Once you’ve successfully passed the licensing exam, your next step is to find employment or start your own mortgage brokerage. If you choose to open your own firm, consider creating a professional home office to be more productive and make a positive impression on your clients. You may also need to register your business with the state and submit additional information, such as a business plan and a list of executive or managerial staff.
To continue advancing in the mortgage lending industry, it’s important to participate in continuing education classes each year. You can also join professional organizations and stay in contact with colleagues to stay up-to-date on mortgage lending developments. If you want to maintain your licensure, you must submit proof of continuing education credits before you can renew your license. Using a tool like Harbor Compliance License Manager can streamline the process and help you meet state license requirements more quickly.
Mortgage brokers need to have a lot of experience in the mortgage industry. They need to be able to understand the changing trends and rules that come into play as they work in the field. They also need to be able to market their services effectively. They can do this by offering free consultations to potential clients. This will give them a chance to get a feel for the mortgage broker and see if they would be a good fit for their needs.
One of the biggest things that mortgage brokers do is help clients find the right loan product and lender for them. They have a lot of information at their disposal, and they can often get better rates than a borrower could on their own. Mortgage brokers can find lenders that are more likely to work with specific types of borrowers (for example, if you’re a freelancer who works on a contract basis and may need a lender who is familiar with this type of arrangement).
They can also evaluate the borrowing power of a client by looking at their credit score, assets owned, and yearly income. They can then do the legwork to make sure that the loan is safe for both parties.
Once a client has found the mortgage that is best for them, they will work with the broker to fill out all of the necessary paperwork and submit it to the appropriate people. Then they will follow up with the client to see how the application is going and answer any questions that the client may have.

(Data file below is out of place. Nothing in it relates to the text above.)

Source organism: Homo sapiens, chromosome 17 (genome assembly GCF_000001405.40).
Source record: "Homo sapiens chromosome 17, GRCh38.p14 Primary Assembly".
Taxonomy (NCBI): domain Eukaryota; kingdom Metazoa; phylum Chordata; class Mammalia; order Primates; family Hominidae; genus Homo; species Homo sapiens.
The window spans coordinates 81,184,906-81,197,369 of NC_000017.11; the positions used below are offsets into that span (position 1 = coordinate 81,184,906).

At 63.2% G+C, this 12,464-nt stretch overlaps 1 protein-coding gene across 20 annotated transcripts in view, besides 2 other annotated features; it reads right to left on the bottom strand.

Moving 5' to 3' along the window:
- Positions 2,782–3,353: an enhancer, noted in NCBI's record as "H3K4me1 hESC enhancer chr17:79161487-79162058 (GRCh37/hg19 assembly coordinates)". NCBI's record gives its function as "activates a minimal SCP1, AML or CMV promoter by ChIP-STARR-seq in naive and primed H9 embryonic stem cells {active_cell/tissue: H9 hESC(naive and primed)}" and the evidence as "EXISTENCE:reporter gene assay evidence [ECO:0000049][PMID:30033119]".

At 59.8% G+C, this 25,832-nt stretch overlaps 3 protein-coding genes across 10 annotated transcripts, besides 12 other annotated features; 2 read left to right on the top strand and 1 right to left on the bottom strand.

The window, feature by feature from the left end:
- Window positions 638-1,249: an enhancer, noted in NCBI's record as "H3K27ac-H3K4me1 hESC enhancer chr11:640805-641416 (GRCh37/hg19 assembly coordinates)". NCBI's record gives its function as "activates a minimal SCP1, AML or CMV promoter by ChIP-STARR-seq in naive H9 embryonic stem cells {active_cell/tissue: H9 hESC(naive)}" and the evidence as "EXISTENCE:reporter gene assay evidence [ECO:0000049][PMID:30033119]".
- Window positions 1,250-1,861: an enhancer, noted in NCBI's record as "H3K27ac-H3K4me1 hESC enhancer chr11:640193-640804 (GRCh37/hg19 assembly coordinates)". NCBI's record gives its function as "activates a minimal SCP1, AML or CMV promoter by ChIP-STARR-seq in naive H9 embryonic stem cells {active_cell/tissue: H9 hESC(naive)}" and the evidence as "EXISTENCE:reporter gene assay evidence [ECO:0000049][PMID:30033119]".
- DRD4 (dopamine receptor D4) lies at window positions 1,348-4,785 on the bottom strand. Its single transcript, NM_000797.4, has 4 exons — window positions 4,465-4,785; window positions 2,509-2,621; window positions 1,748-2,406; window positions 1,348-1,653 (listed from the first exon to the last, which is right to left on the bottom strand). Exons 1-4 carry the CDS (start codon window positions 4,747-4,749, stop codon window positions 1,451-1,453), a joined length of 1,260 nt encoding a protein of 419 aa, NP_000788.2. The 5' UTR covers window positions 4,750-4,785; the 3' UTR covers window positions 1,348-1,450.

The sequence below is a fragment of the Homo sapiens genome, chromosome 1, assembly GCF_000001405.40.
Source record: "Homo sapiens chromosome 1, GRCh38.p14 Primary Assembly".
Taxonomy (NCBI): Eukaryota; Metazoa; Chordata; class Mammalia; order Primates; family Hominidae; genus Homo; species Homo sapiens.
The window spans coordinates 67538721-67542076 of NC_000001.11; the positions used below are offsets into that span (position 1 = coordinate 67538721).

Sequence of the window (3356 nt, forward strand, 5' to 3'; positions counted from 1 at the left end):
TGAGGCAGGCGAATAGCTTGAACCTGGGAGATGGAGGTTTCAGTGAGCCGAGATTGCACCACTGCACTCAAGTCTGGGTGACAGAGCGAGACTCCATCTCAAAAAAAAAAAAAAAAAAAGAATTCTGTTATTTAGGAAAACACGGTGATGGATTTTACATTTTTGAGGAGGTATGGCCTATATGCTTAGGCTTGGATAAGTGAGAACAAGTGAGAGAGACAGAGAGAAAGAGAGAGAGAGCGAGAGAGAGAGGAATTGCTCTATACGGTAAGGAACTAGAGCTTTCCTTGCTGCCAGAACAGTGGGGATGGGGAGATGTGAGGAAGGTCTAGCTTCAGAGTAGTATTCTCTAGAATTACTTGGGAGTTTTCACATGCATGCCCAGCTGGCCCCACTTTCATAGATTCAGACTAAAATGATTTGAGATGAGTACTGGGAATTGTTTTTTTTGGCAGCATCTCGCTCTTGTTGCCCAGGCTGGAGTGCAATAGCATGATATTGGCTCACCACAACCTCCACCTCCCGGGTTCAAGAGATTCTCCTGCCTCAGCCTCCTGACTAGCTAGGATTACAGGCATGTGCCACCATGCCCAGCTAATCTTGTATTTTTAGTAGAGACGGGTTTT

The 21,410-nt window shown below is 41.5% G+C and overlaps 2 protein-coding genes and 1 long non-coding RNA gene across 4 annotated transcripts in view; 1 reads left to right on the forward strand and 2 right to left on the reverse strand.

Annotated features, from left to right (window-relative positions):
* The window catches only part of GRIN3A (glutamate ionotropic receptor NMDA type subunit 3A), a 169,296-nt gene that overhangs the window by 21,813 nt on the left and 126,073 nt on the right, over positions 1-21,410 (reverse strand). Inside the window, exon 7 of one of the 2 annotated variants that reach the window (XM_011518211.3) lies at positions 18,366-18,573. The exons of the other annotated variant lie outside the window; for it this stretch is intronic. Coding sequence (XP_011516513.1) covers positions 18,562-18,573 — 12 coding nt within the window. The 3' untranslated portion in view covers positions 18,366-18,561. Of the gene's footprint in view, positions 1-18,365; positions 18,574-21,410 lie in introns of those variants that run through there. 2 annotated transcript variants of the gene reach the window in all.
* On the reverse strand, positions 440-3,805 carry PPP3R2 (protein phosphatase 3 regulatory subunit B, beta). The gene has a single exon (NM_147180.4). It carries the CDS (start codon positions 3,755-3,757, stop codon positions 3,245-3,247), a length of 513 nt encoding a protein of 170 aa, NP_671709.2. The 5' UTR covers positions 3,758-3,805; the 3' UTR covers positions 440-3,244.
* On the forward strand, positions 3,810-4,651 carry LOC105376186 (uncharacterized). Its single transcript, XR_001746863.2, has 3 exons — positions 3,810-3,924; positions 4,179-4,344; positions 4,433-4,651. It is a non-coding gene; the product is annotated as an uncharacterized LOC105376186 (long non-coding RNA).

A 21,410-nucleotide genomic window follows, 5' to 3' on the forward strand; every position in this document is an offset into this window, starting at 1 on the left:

The final step is to get the loan approved and funded. This requires the use of critical thinking skills as well as communication with a variety of different people throughout the process. Once the loan has been approved and funded, the mortgage broker is eligible to receive a fee for their services.
Mortgage brokers are typically paid either by the lender or by the borrower, but never both. The Dodd-Frank Act limits how much mortgage brokers can charge for their services, and most are charged 1% or less of the total loan amount.
Generally, mortgage brokers earn commissions for every loan they close. The amount of these fees varies and may be paid by either the borrower or lender, but typically ranges from 0.50% to 2.75 percent of the loan’s principal. The borrower fee is usually paid at closing, while the lender commission is rolled into the cost of the loan. Brokers should provide their fee structure upfront and throughout the process.
Mortgage brokers can be very helpful for homebuyers who want to save time by having someone do the legwork for them. However, there are many other ways to find a home loan, including working with lenders directly and using online tools that help buyers compile documentation and navigate the loan process.
As with any type of financial transaction, borrowers should carefully evaluate the pros and cons of mortgage brokers. It’s important to choose a fully licensed and insured mortgage broker who has experience handling your type of loan. Borrowers should also use platforms like the Nationwide Multistate Licensing System and Registry consumer access website and the Better Business Bureau to determine whether the broker has self-reported any disciplinary issues.
In some cases, mortgage brokers may be able to get borrowers access to loans that aren’t advertised on the market. This can be a benefit for homebuyers with less-than-stellar credit, unique borrowing situations such as owning a business, or who otherwise aren’t seeing mortgages that fit their needs.